Since it took me about 8 hours to fetch all the information together and get it running, maybe this post will be useful for other loonies like me who think this is a good idea 🙂
You see, the Microchip PICkit3 seems like a steal – a cheap, full featured PIC programmer that can also write EEPROMs!
Well, they weren’t lying. Then again, it’s not exactly the truth either.
First of all, you have to use a piece of software they don’t include – the PICkit3 programmer v3.10. It’s not easy to find as it’s not officially supported. Why? Well, because it’s not very stable. For instance, you can’t exit the program – it crashes! Also, when you unplug and replug your PICkit whilst the program is running, it’s no longer guaranteed to work.
Usually, you have to upgrade the firmware of your PICkit to something newer using Tools -> Download PICkit operating system. Newest firmware I could find is included with the programmer, version PK3OSV020005.hex.
Then, in the programmer, switch the PICkit from MPLAB mode to programmer mode. And then, the real work can begin…
Build your programmer
The ZIF socket that came with my PICkit3 did not support the 24LC64 foot print. So I breadboarded one. I tied the lines A0, A1 and A2 high; you can do anything you want, as long as you match it in the programmer software.
The following description is the correct pinout:
Connections for 24LC devices --------------------------------------- PICkit 3 Pin 24LC Device Pin (DIP) (2) Vdd 8 Vcc (3) GND 4 Vss (5) PGC 6 SCL (driven as push-pull) (6) PGM(LVP) 5 SDA (requires pullup) 7 WP - disabled (GND) 1, 2, 3 Ax pins Connect to Vdd or GND per datasheet and to set address
Yet again, this is not the complicated part.
This won’t work
So, after fiddling with this hurdle for a bit, I figured I could get on with my life. Not so lucky. The tool reported “I2C Bus Error (No Acknowledge)-Aborted“. Checking with the scope confirmed that.
Here the Rigol was set to trigger off a missed acknowledge – VERY useful function! If you look carefully, you’ll see how during 8 SCL cycles the controller writes the address 1010 000 to the EEPROM (in this case, A0, A1 and A2 were set to VSS) and waits for the EEPROM to pull the SDA line down during the ninth SCL clock cycle – which does not happen.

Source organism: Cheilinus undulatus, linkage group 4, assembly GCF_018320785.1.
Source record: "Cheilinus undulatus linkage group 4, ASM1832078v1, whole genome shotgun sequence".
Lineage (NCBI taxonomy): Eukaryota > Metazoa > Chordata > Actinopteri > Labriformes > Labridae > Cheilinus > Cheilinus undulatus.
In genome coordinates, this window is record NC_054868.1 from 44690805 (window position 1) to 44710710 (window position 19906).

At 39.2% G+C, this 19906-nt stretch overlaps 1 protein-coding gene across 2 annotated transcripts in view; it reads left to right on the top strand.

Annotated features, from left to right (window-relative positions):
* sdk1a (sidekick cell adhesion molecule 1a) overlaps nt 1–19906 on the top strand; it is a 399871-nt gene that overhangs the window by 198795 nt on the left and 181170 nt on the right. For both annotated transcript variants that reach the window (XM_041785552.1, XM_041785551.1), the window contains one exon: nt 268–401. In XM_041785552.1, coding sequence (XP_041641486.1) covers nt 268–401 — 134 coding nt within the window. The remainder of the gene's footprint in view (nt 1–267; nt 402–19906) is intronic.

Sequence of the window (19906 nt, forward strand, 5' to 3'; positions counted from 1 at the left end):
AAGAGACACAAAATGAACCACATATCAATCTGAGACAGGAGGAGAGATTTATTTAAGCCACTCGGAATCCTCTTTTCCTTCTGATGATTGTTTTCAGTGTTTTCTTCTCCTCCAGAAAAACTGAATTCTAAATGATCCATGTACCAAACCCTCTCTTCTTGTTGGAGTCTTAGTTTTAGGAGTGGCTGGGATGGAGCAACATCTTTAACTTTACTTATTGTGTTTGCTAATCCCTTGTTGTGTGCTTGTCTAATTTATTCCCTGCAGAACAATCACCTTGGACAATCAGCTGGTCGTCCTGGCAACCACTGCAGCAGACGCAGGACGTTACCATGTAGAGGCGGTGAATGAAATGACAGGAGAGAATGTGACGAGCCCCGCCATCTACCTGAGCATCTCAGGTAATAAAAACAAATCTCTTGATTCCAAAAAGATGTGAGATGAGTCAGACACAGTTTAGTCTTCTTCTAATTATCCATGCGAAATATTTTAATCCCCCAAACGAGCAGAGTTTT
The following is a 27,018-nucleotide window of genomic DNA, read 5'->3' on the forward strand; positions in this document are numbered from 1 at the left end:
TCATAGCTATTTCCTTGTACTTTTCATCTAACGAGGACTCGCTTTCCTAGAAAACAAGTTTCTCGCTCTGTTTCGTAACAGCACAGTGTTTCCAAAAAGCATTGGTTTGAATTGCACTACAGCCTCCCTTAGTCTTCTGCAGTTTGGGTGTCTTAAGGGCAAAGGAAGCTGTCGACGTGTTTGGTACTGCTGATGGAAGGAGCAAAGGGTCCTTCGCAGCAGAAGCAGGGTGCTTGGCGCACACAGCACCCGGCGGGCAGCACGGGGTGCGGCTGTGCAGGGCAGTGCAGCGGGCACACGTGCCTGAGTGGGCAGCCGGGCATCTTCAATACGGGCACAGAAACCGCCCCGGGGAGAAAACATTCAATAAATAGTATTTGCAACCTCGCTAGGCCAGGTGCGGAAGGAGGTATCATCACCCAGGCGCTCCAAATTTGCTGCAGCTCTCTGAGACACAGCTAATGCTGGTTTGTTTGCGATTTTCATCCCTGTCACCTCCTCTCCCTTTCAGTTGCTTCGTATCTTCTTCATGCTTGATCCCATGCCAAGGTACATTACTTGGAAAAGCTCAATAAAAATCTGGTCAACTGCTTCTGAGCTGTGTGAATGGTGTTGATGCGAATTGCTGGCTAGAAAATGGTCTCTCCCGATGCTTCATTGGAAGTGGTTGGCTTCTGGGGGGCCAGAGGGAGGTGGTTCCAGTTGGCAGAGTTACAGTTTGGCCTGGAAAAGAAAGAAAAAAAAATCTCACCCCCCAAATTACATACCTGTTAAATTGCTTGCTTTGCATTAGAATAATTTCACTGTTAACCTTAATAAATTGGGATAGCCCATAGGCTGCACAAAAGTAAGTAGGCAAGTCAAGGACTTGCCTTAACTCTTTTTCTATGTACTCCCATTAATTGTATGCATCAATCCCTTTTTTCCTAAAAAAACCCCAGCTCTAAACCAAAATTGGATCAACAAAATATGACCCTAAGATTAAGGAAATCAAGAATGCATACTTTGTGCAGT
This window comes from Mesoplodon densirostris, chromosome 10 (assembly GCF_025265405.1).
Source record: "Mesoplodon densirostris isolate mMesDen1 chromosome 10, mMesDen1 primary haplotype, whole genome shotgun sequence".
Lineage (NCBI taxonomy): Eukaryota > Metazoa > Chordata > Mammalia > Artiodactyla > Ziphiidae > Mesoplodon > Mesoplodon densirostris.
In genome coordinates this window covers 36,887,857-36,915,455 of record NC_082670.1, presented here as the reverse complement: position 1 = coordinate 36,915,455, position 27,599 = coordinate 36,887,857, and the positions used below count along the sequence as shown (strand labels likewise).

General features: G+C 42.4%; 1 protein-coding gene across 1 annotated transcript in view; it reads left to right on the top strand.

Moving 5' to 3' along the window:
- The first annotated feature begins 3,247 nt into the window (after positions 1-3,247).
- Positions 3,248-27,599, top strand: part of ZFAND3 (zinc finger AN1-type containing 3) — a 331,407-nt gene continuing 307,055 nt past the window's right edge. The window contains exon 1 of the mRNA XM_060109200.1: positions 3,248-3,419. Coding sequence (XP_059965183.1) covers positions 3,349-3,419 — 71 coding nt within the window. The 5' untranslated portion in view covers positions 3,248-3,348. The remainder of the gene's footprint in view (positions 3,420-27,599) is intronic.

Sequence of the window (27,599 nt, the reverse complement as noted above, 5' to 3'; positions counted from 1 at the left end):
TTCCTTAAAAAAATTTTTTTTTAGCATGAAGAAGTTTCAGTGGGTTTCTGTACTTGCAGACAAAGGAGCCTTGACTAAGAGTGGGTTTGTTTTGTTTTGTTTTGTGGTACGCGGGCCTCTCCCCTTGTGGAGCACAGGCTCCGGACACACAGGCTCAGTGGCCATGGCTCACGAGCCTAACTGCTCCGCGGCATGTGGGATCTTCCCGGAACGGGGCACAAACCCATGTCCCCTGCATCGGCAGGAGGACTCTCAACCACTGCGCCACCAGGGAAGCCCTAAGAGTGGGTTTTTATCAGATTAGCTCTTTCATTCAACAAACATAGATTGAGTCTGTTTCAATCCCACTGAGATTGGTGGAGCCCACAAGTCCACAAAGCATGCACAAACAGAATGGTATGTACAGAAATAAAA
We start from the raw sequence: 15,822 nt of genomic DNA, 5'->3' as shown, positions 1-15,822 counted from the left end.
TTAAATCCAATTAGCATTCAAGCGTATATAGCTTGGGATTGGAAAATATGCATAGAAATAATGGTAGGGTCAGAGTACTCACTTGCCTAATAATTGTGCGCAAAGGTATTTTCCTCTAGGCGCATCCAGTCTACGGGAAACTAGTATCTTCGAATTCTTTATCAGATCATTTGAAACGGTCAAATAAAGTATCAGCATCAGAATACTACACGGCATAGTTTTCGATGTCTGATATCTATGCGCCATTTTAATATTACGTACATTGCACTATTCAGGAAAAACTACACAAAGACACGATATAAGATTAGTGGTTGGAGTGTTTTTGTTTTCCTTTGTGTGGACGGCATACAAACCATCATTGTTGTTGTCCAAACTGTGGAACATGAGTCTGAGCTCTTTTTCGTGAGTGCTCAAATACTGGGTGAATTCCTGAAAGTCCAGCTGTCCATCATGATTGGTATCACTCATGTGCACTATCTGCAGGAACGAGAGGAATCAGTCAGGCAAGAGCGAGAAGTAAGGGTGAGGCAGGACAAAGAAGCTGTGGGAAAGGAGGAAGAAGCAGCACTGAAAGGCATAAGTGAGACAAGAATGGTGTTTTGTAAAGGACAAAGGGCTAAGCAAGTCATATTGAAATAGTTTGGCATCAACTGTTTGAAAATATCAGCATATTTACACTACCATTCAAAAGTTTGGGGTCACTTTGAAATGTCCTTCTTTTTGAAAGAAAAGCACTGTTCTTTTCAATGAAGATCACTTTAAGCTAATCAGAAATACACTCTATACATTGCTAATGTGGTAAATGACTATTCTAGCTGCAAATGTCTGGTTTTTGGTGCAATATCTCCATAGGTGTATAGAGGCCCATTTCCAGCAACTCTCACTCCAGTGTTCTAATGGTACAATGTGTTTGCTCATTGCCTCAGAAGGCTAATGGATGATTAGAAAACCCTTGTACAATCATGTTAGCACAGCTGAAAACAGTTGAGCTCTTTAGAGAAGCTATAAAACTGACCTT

The first thing I noticed is how weak the SDA tristate transition is. The line rises way too slowly. So I reduced the pull-up resistors to 1k8 for strong pull-up, and turned off ‘fast programming’ which reduces the I2C speed to 100 kHz. And lo and behold, I got some acknowledges.
If you look carefully, you’ll see how right at the falling edge of the penultimate SCL pulse, the 24LC64 pulls the SDA line down, as the noise greatly reduces.
However, the tool still was still not having it, and I still wasn’t liking my SDA timing. Having done all I could, I ended up googling again until I found that small bit of text that I should have noticed in the readme file which came with PICkit programmer:
NOTE: The I2C (24LC) Serial EEPROM devices require the following PICkit 3 hardware changes to work properly: Remove TR3 from the PICkit 3. Remove R50 from the PICkit 3.
Erm… right. So yeah, the PICkit3 is compatible, as long as you rip its guts out?!
Butchering the PICkit according to the manufacturer’s suggestions
Really. It’s the weirdest Readme.txt I’ve ever seen, which manufacturer does that? What it does is remove a diode (obvious by its designator TR3…) and a series resistor that were probably protecting the inputs. Great. But it does work:
Well, that looks a lot better. And it makes the EEPROM happy, too:
So yeah, it worked. Was that fun? No. Should I have just gone off and bought an EEPROM programmer? Definitely. But I didn’t want to give up and now at least I can share with others. But my advice would be – go and get something better than a PICkit3…